At other times, the film shows considerable respect for Arabs and their political struggle, or uses Sherif Ali as a moral foil for Lawrence’s worst behavior. Several scenes flatter Western viewers in their knowing awareness of the duplicitous nature of British politicians. But Bolt’s version of these Damascus scenes dramatically condenses and politically simplifies Wilson’s version, which makes clear the many political forces contending for power (Syrian and Iraqi nationalists, Bedouin sheikhs, Druse protestors, Lebanese Christians, and Palestinian fellahin, as well as British, French, and Australian troops, and Western interests seeking oil concessions in the newly liberated area). In these final scenes, Wilson’s script has virtually everyone questioning Lawrence’s motivations and aims, including Arabs who accuse him of acting as a British agent or spy and British officers who charge him with treason. Even Ali, in a final encounter with Lawrence, proclaims, “Arabs cannot be saved by a blue-eyed Messiah. We must save ourselves. We will make mistakes. Many of them. But we must have the right to make our own mistakes.”
In Bolt’s version of the Damascus episode, Lawrence descends to its most culturally reactionary, even racist Level in portraying the seemingly inborn collapse of the Arab Revolt, thus clearly demonstrating Arab unreadiness for self-rule. While it’s understandable how the filmmakers would find that reliance on these stereotypes would provide them with a dramatically neater resolution of this otherwise complex historical and biographical drama, there’s also no question that we should have been able to expect much better from filmmakers of this caliber. A comparison of some of the film’s concluding scenes with the historical events is instructive.
The Film: The concluding scenes begin with the arrival of General Allenby and the British Army in Damascus, where they learn that Lawrence and his Bedouin army have arrived in the Syrian capital a day and a half earlier and have set up the Arab National Council in the Town Hall. Allenby explains to Dryden (Claude Rains) that, as requested, he is delaying Prince Feisal’s arrival in the city by two days, an amount of time that the Arab Bureau’s representative feels should be “ample” for their purposes.
The History: While the Arab Northern Army did arrive a day and a half before the British Army, General Allenby and Feisal actually arrived in Damascus, just hours apart, on the same day. As the result of a British government pledge made in July 1918, which agreed to recognize the complete and sovereign independence of any Arab territory liberated from Turkish control by the force of Arab arms, General Allenby had ordered all British troops to remain outside Damascus until the Arab Army had entered and occupied the city. This was a geopolitical ploy by Great Britain aimed at denying or at least forestalling French claims to Syria as a French Mandate under the provisions of the Sykes-Picot Agreement.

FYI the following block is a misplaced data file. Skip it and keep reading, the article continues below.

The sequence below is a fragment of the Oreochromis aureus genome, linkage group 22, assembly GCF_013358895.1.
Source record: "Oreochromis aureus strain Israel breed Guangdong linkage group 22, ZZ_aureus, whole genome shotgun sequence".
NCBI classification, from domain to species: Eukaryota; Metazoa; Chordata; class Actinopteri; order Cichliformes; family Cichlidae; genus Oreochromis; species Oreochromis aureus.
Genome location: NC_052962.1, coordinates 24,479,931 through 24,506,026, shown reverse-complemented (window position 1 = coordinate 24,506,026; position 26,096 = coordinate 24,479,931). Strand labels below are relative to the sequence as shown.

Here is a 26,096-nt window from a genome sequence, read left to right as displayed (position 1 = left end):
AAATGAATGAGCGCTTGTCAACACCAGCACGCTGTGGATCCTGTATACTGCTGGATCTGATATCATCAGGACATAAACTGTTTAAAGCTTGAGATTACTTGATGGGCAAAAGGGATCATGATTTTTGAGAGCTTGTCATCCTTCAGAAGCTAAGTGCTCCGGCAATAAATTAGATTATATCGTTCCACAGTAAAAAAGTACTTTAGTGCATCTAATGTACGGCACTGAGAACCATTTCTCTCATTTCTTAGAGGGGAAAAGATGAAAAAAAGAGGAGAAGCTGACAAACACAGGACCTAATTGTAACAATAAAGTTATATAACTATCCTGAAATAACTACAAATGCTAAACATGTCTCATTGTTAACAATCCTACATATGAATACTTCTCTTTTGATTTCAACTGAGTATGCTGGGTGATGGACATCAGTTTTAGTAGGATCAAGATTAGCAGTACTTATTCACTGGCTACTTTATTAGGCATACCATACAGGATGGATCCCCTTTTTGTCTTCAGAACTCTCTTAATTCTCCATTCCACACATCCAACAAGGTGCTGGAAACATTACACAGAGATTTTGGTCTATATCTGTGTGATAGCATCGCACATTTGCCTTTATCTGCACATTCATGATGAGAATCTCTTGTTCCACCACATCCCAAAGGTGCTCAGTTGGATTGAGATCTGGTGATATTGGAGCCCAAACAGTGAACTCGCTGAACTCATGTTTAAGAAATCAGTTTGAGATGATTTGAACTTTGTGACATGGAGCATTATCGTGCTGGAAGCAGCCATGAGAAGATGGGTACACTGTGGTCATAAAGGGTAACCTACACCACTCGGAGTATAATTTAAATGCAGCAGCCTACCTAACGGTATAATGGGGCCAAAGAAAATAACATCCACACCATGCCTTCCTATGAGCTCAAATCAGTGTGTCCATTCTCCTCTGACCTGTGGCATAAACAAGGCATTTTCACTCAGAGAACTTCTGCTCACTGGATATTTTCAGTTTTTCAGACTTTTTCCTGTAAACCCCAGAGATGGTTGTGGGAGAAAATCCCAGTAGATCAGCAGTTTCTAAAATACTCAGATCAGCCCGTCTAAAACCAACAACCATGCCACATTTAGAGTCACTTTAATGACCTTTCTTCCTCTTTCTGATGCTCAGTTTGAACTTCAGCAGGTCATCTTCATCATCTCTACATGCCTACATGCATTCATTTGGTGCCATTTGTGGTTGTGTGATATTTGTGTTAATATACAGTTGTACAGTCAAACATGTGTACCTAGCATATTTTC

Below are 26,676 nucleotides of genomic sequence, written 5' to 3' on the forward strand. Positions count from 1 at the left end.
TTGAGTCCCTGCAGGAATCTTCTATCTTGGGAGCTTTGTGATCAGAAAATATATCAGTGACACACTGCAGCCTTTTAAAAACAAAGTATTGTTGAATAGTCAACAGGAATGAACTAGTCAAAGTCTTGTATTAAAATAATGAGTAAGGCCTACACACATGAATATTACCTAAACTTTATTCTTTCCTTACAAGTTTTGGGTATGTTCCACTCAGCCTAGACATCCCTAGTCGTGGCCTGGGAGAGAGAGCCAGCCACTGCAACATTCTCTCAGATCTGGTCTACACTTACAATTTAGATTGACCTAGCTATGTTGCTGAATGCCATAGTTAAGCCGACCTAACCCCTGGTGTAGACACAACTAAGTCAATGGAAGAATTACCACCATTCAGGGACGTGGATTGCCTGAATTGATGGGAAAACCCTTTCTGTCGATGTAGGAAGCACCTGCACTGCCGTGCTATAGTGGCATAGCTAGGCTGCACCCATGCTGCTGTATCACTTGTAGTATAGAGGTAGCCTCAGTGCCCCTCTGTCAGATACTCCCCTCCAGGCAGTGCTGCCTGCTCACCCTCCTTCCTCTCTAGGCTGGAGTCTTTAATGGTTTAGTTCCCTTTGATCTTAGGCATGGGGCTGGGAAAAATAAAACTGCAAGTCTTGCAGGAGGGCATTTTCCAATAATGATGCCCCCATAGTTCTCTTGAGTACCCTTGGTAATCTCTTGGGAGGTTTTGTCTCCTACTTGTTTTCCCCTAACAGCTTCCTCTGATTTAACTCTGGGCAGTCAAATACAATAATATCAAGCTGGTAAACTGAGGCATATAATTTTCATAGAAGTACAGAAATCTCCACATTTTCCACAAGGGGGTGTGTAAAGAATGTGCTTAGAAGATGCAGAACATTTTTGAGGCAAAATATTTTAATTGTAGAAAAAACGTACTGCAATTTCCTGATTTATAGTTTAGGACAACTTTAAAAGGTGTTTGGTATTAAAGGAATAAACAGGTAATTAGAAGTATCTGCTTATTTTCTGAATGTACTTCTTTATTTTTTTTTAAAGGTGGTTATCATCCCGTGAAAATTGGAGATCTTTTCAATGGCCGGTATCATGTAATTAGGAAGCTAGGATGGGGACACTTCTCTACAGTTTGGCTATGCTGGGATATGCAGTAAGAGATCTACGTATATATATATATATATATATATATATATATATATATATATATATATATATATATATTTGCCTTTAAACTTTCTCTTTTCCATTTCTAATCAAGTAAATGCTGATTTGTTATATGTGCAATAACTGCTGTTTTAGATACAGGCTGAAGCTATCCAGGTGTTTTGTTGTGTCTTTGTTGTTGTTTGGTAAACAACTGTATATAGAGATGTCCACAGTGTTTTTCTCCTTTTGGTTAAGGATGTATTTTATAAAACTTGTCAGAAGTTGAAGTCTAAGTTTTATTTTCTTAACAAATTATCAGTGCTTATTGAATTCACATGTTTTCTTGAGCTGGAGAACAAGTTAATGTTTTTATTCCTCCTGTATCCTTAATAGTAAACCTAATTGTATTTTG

The Film: At an unruly meeting of the Arab National Council, Lawrence, leading the meeting as Prince Feisal’s deputy, is unable to prevent petty personal arguments between Auda, Ali, and other tribal chieftains, who are also unable to understand the nature or need for electrical generators or telephones and incapable of responding sensibly and urgently to the news that tire has broken out elsewhere in the city.
The History: The chaos and dissension in the newly liberated Damascus, something not at all unusual in any revolutionary situation, had far less to do with bickering between “primitive” Bedouins than with political disputes between the representatives, respectively, of a temporary government hastily installed the day before by France and the former Turkish government, the Syrian national liberation movement, King Hussein’s Hashemite Arab Government, and Damascenes fearful of political domination by the newly arrived Sherifian forces. Within a day following the withdrawal from the city by Turkish and German troops, and by the time Allenby had arrived, Arab forces had restored electrical power (which had actually been inoperative for several weeks before their arrival), public sanitation and transportation, as well as police and tire services.
The Film: Allenby and Dryden, back at their HQ, waiting patiently for the Arab National Council to self-destruct, discover that electrical power has failed and then watch from their balcony as droves of camel-mounted Bedouins leave the city. Back at the Town Hall, Lawrence goes through the motions of government by himself, continuing to sign official decrees, as Auda tries to convince Lawrence to return with him to the desert and a dispirited Ali bids him a tearful farewell. Shown as a defeated, broken man in his final meeting with Allenby and Feisal, Lawrence is granted leave to return to England.
The History: The departing irregular Bedouin troops, the “marvelous looking beggars” disparaged by Allenby in the film, comprised only one component of the Arab Revolt, which also included uniformed Arab infantry and cavalry from numerous countries as well as Syrian, Egyptian, and Saudi nationalists, intellectuals, politicians, and a wide variety of professionals. Although the film’s final meeting between Allenby and Feisal dramatizes only the Anglo-Arab rivalry, the major political obstacle confronting Feisal’s claims for a Hashemite kingdom in Syria was the Sykes-Picot Agreement, which promised the country as a French protectorate.